Limits on using stablecoins for payments may be necessary, according to the Bank of England.

On April 17, in London: According to Bank of England Deputy Governor Jon Cunliffe, there may need to be early restrictions on the use of popular stablecoins for payments. They should also be backed by high-quality and liquid assets to protect consumers.

Britain is due to adopt rules for regulating stablecoins, a form of cryptocurrency backed by an asset or fiat currency, which consumers could use to make payments digitally.

“Systemic stablecoins will need to be backed with high quality and liquid assets,” Cunliffe told a conference held by Innovate Finance, a UK fintech industry body.

“These could include either deposits at the Bank of England or very highly liquid securities, or some combination of the two. We are currently considering which of these options is most appropriate,” Cunliffe said.

Initially at least, it would not be possible to protect stablecoin deposits in the case of failure by using the industry-funded scheme which protects sterling bank deposits up to 85,000 pounds ($105,451.00), Cunliffe said.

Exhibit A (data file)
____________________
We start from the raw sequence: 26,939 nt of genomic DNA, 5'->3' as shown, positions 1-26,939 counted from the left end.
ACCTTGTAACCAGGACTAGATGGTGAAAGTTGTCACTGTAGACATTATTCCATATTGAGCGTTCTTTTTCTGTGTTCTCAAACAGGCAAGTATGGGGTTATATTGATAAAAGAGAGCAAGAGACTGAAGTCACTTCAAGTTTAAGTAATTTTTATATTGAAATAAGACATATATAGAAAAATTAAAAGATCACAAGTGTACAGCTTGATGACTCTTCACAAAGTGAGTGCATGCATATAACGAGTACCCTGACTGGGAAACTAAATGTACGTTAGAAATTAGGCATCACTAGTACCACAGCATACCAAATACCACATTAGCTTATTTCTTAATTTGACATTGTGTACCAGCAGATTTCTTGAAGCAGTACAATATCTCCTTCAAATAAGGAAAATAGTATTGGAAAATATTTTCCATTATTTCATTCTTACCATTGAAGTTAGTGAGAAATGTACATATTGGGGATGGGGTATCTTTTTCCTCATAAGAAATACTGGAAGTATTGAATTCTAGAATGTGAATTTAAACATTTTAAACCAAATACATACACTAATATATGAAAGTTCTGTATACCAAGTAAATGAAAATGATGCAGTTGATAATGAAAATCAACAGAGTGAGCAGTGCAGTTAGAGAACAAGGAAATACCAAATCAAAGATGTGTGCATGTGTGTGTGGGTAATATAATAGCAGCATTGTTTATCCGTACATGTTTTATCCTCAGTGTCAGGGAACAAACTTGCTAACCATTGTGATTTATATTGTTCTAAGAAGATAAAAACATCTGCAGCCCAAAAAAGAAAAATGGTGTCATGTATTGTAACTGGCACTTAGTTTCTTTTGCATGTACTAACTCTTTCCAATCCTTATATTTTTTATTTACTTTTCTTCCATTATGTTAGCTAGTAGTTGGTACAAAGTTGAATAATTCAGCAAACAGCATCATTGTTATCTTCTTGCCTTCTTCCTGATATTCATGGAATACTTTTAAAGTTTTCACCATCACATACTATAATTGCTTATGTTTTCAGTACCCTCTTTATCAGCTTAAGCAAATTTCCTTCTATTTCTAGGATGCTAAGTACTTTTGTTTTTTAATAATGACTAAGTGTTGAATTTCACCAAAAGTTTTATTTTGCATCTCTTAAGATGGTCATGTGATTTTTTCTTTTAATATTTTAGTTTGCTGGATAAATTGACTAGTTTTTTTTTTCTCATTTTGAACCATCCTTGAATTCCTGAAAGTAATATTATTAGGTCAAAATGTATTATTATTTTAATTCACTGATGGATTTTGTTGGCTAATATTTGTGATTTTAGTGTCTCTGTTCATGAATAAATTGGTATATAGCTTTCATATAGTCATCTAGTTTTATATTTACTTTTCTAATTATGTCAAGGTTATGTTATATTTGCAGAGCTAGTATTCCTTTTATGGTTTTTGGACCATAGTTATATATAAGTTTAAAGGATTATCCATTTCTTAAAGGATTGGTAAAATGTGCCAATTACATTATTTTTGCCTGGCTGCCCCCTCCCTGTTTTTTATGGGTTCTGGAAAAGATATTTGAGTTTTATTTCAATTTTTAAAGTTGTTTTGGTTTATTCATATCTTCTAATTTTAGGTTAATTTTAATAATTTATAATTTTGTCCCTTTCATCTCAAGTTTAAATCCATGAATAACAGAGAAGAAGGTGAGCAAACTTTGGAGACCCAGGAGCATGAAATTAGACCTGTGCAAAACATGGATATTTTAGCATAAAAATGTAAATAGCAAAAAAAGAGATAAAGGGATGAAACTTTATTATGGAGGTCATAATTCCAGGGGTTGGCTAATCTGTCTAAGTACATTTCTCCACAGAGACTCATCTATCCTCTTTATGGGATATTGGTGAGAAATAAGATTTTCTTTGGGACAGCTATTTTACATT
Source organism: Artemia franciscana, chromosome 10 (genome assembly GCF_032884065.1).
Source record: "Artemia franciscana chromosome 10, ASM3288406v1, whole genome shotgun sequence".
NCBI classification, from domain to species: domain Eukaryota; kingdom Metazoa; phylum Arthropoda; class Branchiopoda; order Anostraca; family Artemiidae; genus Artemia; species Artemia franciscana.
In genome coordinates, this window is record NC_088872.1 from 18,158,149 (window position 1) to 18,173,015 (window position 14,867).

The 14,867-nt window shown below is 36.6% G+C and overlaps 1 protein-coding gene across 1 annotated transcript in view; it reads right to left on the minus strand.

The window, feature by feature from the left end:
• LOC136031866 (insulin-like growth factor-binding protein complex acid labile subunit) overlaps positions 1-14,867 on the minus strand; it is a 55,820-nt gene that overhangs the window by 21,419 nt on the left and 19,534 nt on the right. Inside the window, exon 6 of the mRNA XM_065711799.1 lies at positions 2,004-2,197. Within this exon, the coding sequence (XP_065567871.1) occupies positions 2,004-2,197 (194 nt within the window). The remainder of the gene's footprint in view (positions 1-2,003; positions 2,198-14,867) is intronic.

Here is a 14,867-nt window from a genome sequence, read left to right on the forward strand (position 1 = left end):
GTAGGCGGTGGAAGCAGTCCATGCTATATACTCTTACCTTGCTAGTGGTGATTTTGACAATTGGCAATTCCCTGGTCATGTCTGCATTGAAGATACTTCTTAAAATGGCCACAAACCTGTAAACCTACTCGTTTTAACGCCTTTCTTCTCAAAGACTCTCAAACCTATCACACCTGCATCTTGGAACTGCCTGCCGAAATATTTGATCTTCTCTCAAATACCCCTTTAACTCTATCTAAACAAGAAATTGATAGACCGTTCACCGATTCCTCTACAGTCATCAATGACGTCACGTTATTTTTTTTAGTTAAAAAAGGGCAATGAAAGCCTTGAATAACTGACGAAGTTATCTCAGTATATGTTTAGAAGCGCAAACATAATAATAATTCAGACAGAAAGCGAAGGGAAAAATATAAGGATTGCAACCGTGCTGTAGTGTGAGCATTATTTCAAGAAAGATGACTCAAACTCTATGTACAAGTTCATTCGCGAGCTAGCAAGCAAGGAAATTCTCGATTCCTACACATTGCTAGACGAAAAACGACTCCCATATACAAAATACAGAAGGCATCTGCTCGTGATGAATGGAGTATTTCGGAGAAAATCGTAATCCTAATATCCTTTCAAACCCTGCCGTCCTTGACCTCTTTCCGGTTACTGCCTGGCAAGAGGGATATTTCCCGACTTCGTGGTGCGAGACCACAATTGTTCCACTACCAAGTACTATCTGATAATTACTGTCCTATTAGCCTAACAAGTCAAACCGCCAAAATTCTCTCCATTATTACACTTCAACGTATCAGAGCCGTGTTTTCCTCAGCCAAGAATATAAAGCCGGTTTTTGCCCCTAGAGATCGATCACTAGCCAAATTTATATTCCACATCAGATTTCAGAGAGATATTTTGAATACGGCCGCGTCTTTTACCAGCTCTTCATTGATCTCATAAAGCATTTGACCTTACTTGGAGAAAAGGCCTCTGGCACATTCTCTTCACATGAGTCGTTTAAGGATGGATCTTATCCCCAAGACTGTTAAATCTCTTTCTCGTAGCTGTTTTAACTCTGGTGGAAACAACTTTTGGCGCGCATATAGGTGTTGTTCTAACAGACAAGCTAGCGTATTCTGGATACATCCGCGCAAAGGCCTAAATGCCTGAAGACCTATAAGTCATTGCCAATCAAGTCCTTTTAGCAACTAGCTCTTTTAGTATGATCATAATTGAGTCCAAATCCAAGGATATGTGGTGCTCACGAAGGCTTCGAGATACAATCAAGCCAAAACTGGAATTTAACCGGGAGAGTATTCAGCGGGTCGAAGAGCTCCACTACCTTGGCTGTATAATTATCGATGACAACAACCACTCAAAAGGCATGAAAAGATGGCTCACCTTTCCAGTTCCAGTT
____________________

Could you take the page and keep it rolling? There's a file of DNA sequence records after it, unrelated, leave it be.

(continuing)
“This reinforces the need to ensure that the backing assets are at all times of sufficient value to meet redemption requests. And it also highlights the potential role of capital requirements,” Cunliffe said.

The BoE has concluded that over time the risks to financial stability from stablecoins should be manageable.

“But we cannot know for certain the extent and the speed at which payment stablecoins might be adopted and we may well need limits, at least initially, to ensure we avoid disruptive change that could threaten financial stability,” Cunliffe said.

As rules for payment stablecoins are developed it was important to also develop how tokenised bank deposits could be regulated to allow banks and non-banks to develop payments using new technologies, he said.

The Bank intends to set out its approach on this alongside a consultation on the payment stablecoin regime, Cunliffe said.

($1 = 0.8061 pounds)

Reporting by Huw Jones, Editing by Iain Withers

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